The other day, I did something that Vince Lombardi wouldn’t do. I had a colonoscopy. That’s right, the legendary coach, known for his inspirational speeches and coaching brilliance refused to have this routine exam. Vince Lombardi died far too young at the age of 57. I recently turned 50, which is why my doctor and I decided I should have a colonoscopy. I have no history of colon cancer in my family, nor have I had any concerns. I just knew it was time.
I have to tell you, I was not looking forward to this. First of all, I had read humor columnist Dave Barry’s account of his own colonoscopy. Although hilarious, it scared me a teeny bit. Anything that involves food deprivation is something I avoid. Nevertheless, I’m all about prevention rather than treatment.
I will also tell you what everyone else told me prior to my own colonoscopy: the prep is the worst part. And it’s true. I promise. Here’s what I remember about my procedure: NOTHING. Seriously, I had the most glorious nap of my life.
Talking to the doctor who did the colonoscopy, he informed me that colorectal cancer is the second leading cause of cancer-related deaths in women in the United States, ahead of breast cancer. (Third leading cause in men and women combined.) And here’s the thing: through colorectal screenings (like colonoscopies), it’s 90% preventable. 90%! Why isn’t everyone doing this? I’m guessing fear.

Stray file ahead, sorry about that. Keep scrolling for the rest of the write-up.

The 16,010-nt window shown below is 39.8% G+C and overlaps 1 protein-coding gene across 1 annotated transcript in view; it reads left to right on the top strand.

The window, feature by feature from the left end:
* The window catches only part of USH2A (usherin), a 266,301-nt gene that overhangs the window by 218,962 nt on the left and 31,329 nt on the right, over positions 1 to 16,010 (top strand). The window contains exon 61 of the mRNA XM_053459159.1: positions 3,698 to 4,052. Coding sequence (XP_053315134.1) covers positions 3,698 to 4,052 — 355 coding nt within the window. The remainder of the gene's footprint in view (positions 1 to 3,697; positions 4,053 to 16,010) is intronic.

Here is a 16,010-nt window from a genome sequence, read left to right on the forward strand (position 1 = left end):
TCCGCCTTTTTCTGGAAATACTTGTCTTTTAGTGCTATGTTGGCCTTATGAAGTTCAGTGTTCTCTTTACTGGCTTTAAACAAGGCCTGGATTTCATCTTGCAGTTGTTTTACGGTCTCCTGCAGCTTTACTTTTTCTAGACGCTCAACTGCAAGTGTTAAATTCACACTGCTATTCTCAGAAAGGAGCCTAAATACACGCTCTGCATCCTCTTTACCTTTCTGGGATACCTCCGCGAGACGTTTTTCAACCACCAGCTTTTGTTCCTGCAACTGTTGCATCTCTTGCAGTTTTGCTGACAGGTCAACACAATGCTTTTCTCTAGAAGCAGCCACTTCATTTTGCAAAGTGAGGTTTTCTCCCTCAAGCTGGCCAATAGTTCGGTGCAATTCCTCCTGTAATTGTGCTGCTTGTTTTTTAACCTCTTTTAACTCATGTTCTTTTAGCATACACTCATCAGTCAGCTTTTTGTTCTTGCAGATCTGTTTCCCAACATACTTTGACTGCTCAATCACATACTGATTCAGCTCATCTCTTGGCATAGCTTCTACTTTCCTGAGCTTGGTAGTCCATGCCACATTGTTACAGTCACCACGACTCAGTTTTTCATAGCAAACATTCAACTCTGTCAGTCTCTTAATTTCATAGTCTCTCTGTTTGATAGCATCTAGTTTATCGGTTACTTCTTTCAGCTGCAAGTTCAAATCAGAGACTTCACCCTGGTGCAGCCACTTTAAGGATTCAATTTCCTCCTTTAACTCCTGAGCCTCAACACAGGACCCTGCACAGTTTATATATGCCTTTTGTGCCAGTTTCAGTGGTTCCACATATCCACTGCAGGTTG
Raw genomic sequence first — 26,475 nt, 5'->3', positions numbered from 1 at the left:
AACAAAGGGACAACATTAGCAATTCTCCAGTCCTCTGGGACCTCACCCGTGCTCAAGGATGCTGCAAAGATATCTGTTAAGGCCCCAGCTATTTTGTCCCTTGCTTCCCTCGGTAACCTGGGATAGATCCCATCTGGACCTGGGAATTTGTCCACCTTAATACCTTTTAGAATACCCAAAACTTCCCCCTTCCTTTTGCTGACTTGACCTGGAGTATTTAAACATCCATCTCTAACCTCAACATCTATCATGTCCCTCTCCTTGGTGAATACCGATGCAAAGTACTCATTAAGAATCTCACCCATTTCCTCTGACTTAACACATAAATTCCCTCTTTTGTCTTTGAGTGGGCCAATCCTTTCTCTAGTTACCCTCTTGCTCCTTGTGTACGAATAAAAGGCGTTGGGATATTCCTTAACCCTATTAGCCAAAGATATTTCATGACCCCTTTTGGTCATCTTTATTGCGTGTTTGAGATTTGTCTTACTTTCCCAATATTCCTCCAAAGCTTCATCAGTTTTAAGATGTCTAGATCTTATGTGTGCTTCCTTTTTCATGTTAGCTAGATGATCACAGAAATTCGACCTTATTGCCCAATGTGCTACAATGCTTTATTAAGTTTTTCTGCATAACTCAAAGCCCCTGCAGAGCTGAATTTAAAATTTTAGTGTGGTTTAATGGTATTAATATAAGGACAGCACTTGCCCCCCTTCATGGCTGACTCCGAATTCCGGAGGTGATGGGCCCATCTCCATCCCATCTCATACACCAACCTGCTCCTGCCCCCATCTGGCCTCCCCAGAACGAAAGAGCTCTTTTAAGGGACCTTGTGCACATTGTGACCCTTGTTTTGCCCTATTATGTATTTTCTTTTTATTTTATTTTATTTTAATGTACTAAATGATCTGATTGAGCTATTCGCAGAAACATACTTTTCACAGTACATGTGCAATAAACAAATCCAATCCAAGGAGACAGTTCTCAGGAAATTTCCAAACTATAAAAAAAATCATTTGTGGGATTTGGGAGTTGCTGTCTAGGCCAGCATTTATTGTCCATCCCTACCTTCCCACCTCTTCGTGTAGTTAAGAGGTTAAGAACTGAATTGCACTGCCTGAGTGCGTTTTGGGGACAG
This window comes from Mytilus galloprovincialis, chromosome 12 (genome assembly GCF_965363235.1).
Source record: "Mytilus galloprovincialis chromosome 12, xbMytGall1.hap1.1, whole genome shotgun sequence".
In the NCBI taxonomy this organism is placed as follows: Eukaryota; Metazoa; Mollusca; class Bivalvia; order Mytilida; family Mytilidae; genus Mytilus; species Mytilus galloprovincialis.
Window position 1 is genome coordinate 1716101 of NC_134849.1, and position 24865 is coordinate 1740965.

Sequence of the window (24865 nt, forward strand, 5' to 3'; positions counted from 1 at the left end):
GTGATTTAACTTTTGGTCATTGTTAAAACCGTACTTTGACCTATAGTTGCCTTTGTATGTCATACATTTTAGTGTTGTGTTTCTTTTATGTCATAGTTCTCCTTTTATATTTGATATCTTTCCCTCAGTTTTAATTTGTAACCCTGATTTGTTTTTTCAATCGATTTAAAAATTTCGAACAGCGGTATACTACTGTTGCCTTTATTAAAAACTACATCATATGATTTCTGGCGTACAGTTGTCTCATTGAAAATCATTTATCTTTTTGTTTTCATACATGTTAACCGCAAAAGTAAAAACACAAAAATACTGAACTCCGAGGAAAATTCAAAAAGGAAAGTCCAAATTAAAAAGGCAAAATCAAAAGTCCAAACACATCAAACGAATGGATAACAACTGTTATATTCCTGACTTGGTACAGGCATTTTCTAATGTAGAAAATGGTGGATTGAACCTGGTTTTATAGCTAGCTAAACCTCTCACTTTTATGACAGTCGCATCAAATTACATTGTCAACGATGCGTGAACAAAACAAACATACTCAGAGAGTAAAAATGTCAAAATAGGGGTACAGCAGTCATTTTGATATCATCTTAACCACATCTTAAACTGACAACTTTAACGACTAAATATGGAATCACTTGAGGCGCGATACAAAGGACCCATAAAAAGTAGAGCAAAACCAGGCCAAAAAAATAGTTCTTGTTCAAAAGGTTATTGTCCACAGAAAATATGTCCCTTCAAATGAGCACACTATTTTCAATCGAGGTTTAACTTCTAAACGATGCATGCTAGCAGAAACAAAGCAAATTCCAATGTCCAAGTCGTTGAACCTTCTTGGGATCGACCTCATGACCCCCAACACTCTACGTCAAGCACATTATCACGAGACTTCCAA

You may remember back in 1998 when Katie Couric’s husband passed away at the very young age of 42 from colon cancer. Katie, suddenly a single mother, became a staunch advocate of colorectal screenings which may have saved her husband. Many other people have joined her in that mission.
This week, while everyone is basking in the glow of the Packers’ Super Bowl win, there was a lot of talk about bringing home the Lombardi Trophy. Wouldn’t it have been great if Vince Lombardi had been around a few more years to share his wit and wisdom?
If you’re my age or older, talk to your doctor about colorectal screenings. You owe it to yourself and your family to do something that Vince Lombardi wouldn’t but should have done.